In this as in past elections, the candidates have asked for, are seeking, or will seek the endorsement of various religious groups. At the top of their list is the Iglesia ni Cristo (INC), followed by, among others, the Jesus is Lord movement, and the (nominally) Catholic charismatic group El Shaddai.
They wouldn’t mind being endorsed by the Catholic Church, some 80 percent of Filipinos being Catholic. That’s not likely during these elections. But it’s not because it hasn’t happened before. Mostly through the late Jaime Cardinal Sin, the Church supported Corazon Aquino in 1986, endorsed Ramon Mitra for the presidency in 1992, and opposed Joseph Estrada’s candidacy in 1998. The Church has also endorsed other candidates before 1972, in some instances because those candidates seemed more devout in their Catholicism than others, and in others because they were encouraged by the Church to run for office to begin with.
This year, however, the Catholic Bishops Conference of the Philippines (CBCP) has announced that the Church as an institution will not support any particular candidate. “To dictate on them (Catholics) whom to vote for it as bad as buying their votes.” Catholics are free to vote for whoever they want, said CBCP President Angel Lagdameo.
Does that mean that by endorsing candidates in the past, the Church was doing something “as bad as buying votes” and that, in those times, Catholics were not free? Even more interestingly, was the archbishop saying that those religious groups that do ask their members to vote for certain candidates are doing the same thing, as well as denying their members the freedom to choose who to vote for?
That’s what it sounded like when the archbishop, reacting to El Shaddai’s Mike Velarde’s urging that the Catholic Church endorse senatorial candidates, declared that the Catholic bishops “trust the wisdom of the people.” Archbishop Oscar Cruz, a former CBCP president, also weighed in, describing what he said was a suggestion that the Church should follow the INC example, as “incongruous.”
Conventional wisdom says INC members vote as a bloc according to the directives of their hierarchy, but it seems that the hierarchy first surveys the views of the flock, and draws up its list of endorsees later. In any event, it does make sense for a minority religion to try to maximize its influence in Philippine elections, given the overwhelming dominance of Catholic voters and, what’s even more crucial, Catholic candidates.
Some Catholic Church bishops are endorsing the openly Catholic party-list group Kapatiran (are Catholics so marginalized they need their own party-list group?), which has declared its commitment to something it calls “God-centered politics”, while others are endorsing individual candidates from the Arroyo administration’s Team Unity and the opposition’s Genuine Opposition. Since practically all the candidates are Catholics anyway, these endorsements seem superfluous, since whoever wins is, in 80 percent of the time, likely to be a Catholic. What kind of Catholic—whether he or she takes his or her Catholicism seriously enough to fight for justice, for example, or not—is of course another matter. But being in the majority in the Philippines also means being part of the power elite.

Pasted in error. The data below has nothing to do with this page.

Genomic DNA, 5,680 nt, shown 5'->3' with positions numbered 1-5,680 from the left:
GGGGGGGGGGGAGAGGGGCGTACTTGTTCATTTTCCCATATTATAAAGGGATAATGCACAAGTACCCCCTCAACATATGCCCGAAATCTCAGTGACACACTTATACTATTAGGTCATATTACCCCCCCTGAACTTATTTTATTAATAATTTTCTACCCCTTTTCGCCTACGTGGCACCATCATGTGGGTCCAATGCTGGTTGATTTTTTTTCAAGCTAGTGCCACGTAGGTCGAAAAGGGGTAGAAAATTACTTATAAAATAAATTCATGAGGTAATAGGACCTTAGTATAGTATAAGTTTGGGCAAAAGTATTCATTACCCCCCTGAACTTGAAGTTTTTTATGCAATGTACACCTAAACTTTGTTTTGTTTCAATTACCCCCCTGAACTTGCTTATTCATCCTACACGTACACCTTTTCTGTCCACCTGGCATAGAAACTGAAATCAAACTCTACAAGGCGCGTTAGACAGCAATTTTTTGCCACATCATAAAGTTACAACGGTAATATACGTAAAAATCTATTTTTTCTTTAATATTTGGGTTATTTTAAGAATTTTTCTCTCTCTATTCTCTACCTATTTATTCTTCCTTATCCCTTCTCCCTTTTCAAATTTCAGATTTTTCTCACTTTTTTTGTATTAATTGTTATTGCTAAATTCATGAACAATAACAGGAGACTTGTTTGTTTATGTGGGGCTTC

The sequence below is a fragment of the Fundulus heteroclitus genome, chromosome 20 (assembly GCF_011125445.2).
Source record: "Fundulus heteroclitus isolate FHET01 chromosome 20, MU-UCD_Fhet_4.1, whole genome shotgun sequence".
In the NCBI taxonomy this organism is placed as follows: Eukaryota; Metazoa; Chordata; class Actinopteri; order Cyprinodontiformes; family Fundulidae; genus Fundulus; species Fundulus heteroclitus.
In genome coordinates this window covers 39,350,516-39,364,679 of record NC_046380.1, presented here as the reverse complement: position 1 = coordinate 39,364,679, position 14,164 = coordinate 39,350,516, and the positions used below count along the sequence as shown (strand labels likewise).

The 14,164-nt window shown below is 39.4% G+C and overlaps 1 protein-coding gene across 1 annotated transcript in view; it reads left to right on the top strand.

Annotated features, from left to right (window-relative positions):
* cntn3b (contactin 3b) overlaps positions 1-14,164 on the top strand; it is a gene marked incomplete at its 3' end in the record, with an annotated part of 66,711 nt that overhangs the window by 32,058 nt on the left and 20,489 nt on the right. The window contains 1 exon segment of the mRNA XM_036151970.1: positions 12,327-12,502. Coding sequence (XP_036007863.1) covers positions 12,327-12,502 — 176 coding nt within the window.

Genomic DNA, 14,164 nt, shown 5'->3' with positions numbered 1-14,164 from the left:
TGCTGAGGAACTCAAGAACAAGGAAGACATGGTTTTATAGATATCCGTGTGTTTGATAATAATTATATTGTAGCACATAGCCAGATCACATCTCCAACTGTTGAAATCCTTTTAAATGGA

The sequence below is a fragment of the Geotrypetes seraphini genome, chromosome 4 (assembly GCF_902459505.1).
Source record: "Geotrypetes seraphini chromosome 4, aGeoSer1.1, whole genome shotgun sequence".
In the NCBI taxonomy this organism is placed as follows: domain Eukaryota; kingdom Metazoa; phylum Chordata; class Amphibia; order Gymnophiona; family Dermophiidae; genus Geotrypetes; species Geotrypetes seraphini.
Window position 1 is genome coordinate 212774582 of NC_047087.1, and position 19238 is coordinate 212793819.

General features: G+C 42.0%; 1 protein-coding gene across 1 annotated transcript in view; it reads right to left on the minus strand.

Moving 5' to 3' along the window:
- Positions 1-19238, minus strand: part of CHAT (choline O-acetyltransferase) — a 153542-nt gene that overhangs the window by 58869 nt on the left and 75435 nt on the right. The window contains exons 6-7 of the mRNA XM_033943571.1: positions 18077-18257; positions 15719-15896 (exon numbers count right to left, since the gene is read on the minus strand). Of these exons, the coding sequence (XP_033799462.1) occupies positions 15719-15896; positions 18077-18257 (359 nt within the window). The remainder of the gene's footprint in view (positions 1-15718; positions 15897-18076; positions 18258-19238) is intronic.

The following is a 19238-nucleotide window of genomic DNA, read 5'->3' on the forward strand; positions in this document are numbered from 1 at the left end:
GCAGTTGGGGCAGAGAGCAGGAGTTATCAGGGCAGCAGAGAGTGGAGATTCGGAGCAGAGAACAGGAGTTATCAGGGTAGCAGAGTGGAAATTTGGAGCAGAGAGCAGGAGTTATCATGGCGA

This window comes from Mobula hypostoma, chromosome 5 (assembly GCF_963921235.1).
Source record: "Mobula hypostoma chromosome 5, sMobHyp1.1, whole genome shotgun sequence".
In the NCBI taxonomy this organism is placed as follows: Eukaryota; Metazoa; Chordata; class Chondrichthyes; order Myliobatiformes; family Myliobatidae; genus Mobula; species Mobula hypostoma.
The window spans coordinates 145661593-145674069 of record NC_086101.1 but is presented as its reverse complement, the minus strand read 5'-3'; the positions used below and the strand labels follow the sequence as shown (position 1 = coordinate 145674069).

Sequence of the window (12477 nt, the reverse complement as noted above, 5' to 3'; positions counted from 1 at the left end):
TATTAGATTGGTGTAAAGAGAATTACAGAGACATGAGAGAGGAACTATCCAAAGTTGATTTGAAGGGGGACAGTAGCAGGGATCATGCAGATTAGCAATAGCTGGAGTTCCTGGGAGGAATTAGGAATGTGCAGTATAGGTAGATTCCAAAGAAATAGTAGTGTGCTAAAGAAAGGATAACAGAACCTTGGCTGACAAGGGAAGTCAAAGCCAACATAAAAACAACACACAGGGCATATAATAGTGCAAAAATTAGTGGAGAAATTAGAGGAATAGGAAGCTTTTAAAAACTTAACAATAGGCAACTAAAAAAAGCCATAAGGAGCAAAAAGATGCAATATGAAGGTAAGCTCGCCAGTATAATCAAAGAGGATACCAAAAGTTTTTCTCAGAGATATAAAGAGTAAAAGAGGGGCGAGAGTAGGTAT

Beyond supporting anyone in elections, however, the Church has been a major player in Philippine politics since Legazpi landed on the shores of Magellan’s Islas de Ladrones. While it may not care to remember it, it did provide the ideological justification for Spanish colonialism, declaring it sin and heresy to rise against Spain. It did endorse US colonial rule as well, despite chafing over the arrival and official encouragement of US Protestant Missionaries.
It did give martial law “critical support” primarily because of the Marcos regime’s anti-communism. The support part often seemed to weigh heavier than the critical part, and Cardinal Sin’s partying with the Marcoses aboard the presidential yacht didn’t help dispel that impression. The Church broke from the Marcos regime only when it became clearer than crystal that continuing Church support for it was alienating the faithful.
The Church did redeem itself somewhat in EDSA 1. But what’s specially striking today is that it isn’t saying anything much about the human rights crisis. The last time we heard anything from anyone in authority was two weeks ago when Manila Archbishop Gaudencio Rosales dismissed the killings as of little concern because they were “a mere blood-speck” compared to the killings during the Marcos period.
No other Church authority has said anything, much less condemned the killings, which have included churchmen from other religions. And yet, this country being predominantly Catholic and its leaders claiming to be of the same faith, it seems obvious that a condemnation of the killings, and an appeal to the Arroyo regime to just stop them, could at least help, or even do wonders.
Lagdameo insists that the Church is not “shying away” from elections despite its refusal as an institution to endorse senatorial candidates. Good for it. But what would even be better is for it—and while we’re at it, for Kapatiran– not to shrink from the moral responsibility of confronting the monumental evil known as extra-judicial killings that today as in the martial law period are ravaging this Catholic land. Alas, it does seem too much to ask of a Church whose leading lights are as much a part of the power elite as generals and presidents.